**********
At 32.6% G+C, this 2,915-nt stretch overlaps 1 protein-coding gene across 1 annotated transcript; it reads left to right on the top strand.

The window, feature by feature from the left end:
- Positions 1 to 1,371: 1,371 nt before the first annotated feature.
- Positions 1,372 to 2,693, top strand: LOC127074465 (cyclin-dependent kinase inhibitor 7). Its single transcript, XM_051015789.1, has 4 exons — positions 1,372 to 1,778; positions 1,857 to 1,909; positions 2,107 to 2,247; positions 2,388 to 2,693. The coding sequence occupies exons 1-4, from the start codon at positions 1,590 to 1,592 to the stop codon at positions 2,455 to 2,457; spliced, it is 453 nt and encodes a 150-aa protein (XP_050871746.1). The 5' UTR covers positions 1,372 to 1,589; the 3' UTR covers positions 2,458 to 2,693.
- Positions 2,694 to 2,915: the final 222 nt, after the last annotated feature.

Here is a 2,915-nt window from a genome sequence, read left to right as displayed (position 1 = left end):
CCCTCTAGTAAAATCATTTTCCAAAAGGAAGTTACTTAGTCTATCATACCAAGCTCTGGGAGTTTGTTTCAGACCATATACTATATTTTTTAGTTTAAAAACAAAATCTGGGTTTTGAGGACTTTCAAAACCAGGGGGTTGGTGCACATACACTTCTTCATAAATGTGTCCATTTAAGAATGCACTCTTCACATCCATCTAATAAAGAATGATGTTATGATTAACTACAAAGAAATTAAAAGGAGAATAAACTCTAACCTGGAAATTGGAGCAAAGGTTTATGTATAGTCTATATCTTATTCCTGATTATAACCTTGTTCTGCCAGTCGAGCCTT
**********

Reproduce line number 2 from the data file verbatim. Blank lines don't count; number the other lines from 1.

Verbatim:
The window, feature by feature from the left end: